1. Reproject your coordinates using a "from" (source) and a "to" (target) OGRSpatialReference, and then use OGRCreateCoordinateTransformation to create a transformation and transform the needed points using the CoordinateTransformation.Transform function. I've provided links to the C++ docs but the python should be similar.
2. Do what you did in the original posting, but use the projected "planimetric" coordinates instead of the lat/lon coordinates. Also, I don't think it's essential to set the projection of your polygon to compute the area, but it's helpful if you're planning on exporting it at some point.

HTH

• I am not sure I understand how your suggestion is different from the last version of the code I have. I need a source and target EPSGs, right? I think you are saying project individual coordinates instead of the whole poly? But transform from what to what? – MK. Sep 18 at 6:02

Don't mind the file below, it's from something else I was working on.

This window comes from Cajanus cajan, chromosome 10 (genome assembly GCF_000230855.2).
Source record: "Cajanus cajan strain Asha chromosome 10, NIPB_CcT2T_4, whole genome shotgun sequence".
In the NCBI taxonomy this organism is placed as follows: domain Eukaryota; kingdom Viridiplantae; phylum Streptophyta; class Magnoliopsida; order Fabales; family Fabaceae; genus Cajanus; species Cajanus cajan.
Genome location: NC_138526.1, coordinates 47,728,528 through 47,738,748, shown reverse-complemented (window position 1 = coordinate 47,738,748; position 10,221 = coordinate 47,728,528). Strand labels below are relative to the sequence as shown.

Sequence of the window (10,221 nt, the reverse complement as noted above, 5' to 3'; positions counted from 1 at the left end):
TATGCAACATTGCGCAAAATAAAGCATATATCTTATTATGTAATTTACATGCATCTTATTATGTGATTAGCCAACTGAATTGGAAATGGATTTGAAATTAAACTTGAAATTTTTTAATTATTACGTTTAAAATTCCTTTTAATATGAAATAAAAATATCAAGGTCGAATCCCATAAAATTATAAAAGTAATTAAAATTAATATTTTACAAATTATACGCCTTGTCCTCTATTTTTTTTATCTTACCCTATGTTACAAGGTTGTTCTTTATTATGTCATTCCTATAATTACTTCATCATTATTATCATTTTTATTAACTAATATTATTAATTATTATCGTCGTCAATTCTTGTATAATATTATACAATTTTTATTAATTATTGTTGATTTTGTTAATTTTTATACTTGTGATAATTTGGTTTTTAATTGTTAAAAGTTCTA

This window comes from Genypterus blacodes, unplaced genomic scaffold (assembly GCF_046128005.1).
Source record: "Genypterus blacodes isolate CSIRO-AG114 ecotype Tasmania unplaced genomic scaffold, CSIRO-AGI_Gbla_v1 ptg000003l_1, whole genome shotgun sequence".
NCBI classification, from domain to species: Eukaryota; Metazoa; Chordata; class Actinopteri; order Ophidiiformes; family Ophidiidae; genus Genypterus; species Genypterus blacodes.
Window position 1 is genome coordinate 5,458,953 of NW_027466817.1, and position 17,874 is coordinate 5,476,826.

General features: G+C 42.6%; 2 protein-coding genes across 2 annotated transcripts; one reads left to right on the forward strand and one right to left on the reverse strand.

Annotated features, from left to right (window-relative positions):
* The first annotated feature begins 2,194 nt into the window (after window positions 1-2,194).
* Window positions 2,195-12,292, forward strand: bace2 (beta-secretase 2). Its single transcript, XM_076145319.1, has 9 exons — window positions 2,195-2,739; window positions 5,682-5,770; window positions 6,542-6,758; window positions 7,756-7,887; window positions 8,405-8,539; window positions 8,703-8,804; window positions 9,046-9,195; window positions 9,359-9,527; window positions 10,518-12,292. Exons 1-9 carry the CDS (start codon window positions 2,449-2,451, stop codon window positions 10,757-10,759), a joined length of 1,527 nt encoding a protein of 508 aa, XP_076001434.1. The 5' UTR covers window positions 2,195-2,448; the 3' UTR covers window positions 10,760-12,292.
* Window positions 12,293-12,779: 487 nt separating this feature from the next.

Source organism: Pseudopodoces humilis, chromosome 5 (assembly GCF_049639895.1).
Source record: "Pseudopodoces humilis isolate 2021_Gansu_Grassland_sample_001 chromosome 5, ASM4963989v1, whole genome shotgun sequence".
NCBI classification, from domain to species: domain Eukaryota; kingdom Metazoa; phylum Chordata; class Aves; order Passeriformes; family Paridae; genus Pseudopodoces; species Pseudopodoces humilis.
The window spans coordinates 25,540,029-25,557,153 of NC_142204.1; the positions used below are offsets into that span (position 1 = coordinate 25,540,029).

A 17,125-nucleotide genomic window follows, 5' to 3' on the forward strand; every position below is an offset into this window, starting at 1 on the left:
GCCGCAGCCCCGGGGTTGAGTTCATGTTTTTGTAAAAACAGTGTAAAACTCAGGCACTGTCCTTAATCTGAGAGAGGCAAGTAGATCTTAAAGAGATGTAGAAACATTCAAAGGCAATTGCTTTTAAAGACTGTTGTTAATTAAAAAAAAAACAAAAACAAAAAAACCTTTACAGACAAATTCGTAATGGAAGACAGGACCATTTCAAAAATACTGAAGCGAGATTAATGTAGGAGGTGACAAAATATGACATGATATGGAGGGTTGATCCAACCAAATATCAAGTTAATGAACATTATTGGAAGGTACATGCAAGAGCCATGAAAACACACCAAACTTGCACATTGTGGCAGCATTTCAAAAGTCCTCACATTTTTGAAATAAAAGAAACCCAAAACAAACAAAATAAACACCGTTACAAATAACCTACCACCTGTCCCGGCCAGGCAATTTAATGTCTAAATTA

• In the last version of the code, you're still creating the polygon from the geographic (lat/lon) coordinates. You need to create the polygon from some projected coordinates to compute a valid area. You can use the projection mentioned by @radouxju or some whatever projection if you wish, but you have to reproject the coordinates before calling ogr.CreateGeometryFromWkt. – Burrow Sep 18 at 15:58
• I thought my code says "takes these coordinates, interpret them as some reasonable geo coord system, transform them to a projected system and calculate area. I think you are saying "apply transform before creating geo" but I'm not sure what the difference? – MK. Sep 18 at 18:26